President Biden will nominate an at-large ambassador for international religious freedom “in the coming weeks,” Secretary of State Anthony Blinken told a human rights gathering in the District on Wednesday.
The post — whose mission is to “promote universal respect for freedom of religion or belief for all as a core objective of U.S. foreign policy” — has been vacant since January 20 of this year, when Ambassador Sam Brownback, a Trump appointee and former Kansas governor, left. The position is a creation of the 1998 International Religious Freedom Act.
“We’re looking forward” to taking the step of submitting a nomination, Mr. Blinken told delegates to the 2021 International Religious Freedom Summit. The event, which has drawn 850 participants to the Omni Shoreham hotel, is billed as a civil society-focused successor to the Trump Administration’s ministerial-level religious freedom gatherings, Mr. Brownback said last week.
Mr. Blinken, who did not name a specific candidate for the job, insisted global religious freedom was important to the Biden administration’s foreign policy.
“Religious freedom is a vital component of our diplomacy,” Mr. Blinken said via video link. “Every day, our team in the Office of International Religious Freedom at the State Department in Washington along with American diplomats around the world work…to track threats to religious freedom, coordinate responses, and lift up solutions.”
Advocates said the announcement is encouraging.
“It’s very good news and implies the administration has an active and significant interest in international religious freedom and advocating for that,” said Mark Tooley, president of the Institute on Religion and Democracy. He said the relatively swift announcement “contrasts with the Obama administration, for example, which I believe [took] at least a year and a half” before announcing its first nominee for the post.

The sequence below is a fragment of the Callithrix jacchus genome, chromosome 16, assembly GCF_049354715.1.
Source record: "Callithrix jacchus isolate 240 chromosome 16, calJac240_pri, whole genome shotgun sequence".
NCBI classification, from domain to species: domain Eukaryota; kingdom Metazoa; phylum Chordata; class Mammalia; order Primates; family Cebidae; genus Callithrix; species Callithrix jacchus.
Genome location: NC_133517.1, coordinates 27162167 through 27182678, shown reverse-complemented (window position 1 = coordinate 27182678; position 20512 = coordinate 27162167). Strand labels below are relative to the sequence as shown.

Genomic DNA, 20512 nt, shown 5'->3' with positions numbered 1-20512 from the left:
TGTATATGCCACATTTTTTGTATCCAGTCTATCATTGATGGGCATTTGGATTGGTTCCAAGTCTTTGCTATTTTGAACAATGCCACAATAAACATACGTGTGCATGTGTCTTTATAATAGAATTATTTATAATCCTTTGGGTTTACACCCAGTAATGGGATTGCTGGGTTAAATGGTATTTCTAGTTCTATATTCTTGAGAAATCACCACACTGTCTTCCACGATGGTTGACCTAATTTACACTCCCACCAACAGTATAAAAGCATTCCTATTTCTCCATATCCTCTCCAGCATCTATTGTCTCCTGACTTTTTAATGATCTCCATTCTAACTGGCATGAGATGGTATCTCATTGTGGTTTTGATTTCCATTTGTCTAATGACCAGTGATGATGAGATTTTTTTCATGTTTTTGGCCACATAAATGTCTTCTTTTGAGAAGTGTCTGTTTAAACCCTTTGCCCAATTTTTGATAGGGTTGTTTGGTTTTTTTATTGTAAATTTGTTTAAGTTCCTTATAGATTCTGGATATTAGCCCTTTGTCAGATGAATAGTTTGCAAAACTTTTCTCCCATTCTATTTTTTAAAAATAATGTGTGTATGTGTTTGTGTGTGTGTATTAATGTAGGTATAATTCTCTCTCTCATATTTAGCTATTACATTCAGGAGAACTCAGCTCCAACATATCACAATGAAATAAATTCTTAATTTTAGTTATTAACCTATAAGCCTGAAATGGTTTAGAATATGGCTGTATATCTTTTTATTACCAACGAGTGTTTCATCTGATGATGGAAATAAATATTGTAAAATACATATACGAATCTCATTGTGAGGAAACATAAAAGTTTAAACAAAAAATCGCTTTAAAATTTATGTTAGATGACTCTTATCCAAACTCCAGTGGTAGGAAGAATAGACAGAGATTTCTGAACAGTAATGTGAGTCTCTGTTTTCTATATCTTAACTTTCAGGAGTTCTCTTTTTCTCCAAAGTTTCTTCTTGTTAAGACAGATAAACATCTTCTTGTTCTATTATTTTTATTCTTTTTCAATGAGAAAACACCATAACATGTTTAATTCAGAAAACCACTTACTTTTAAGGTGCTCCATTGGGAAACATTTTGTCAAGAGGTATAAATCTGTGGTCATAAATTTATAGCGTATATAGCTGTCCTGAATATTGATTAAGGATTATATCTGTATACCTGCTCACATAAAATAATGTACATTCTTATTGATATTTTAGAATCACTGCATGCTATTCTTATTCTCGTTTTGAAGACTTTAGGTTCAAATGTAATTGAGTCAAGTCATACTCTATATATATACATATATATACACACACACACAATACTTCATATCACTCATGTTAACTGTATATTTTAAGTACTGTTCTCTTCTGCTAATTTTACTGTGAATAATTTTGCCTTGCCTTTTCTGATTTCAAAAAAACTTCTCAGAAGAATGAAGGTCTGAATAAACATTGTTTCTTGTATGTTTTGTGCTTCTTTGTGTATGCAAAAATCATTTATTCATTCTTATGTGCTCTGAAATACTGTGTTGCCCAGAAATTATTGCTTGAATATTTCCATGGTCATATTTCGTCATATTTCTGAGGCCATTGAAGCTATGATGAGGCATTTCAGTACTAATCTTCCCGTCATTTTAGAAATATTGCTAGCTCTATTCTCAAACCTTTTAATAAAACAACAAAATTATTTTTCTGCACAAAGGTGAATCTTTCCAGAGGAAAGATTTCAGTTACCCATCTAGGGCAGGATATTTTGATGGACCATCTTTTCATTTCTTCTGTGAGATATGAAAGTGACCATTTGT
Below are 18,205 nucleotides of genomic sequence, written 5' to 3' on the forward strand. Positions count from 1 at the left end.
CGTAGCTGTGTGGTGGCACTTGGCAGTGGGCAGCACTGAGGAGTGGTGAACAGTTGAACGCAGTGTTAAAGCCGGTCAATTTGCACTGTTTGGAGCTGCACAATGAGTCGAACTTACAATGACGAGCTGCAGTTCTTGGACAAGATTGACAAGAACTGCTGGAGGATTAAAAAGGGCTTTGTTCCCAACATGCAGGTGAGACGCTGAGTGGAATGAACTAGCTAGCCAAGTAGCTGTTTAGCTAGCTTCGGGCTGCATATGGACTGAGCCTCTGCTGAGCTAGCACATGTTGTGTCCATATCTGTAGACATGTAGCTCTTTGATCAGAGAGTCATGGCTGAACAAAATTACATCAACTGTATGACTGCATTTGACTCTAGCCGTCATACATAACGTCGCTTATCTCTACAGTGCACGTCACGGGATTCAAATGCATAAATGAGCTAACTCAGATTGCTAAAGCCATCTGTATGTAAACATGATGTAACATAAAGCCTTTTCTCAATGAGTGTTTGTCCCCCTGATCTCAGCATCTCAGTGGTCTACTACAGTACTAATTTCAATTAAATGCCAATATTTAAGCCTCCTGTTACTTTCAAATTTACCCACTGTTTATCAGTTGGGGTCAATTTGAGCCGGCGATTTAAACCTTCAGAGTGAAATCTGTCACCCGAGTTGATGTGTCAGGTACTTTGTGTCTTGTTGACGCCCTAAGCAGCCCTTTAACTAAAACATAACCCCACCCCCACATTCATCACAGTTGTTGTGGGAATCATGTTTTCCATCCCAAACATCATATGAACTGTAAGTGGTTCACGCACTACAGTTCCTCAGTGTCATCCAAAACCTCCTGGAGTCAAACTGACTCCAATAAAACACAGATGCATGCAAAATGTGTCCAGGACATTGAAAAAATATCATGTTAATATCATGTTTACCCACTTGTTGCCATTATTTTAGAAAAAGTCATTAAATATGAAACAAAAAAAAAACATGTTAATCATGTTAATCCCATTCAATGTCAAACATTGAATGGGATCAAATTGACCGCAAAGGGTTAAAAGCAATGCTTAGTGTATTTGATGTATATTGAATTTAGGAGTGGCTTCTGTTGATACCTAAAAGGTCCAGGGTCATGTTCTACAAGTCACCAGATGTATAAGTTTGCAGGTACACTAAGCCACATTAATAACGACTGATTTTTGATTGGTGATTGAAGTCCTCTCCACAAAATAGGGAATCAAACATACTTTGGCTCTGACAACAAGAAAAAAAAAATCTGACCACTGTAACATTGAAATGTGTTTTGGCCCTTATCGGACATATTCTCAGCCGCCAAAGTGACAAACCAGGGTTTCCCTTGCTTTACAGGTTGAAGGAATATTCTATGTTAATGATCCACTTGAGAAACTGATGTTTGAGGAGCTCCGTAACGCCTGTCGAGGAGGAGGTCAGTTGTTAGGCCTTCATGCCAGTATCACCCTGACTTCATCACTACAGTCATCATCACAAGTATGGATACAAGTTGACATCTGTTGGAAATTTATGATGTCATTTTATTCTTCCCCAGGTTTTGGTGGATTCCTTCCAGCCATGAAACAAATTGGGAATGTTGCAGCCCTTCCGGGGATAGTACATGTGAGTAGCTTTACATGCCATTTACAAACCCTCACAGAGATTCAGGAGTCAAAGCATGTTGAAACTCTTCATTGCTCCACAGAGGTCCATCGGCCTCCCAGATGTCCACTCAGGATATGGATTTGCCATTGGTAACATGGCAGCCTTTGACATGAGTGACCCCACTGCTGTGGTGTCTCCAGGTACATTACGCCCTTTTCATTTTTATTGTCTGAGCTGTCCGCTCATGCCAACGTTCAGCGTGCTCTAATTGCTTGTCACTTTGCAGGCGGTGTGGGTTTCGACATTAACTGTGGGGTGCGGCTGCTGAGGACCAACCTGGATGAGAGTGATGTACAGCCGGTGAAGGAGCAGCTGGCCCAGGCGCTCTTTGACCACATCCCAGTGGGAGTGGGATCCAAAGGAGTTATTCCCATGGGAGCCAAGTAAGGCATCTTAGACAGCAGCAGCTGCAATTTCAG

That first Obama nominee, Amb. Suzan Johnson Cook, an American Baptist minister, was panned by some critics who said she had lacked expertise in international issues. Mr. Tooley said that if the Biden administration puts forth a nominee similarly unknown in religious freedom circles, “someone without a lot of experience, who doesn’t have a lot of influence … that obviously would be very counterproductive.”
An official at International Christian Concern lauded the announcement.
“The appointment of an ambassador to this position indicates that the Biden administration is serious about advancing religious freedom around the world,” said Matias Perttula, the group’s advocacy director. “The U.S. must lead on this issue, and the appointment of an effective, empowered individual to this position is critical in that effort.”
Katrina Lantos Swett, a former U.S. Commission on International Religious Freedom chairwoman, told The Washington Times last week she expected progress on the issue from Mr. Biden’s administration.
“President Biden is a man of very, very sincere personal faith,” Ms. Lantos Swett said. “I think that is something we will see permeate, and positively influence, the [international religious freedom] policy of this administration,” she added.
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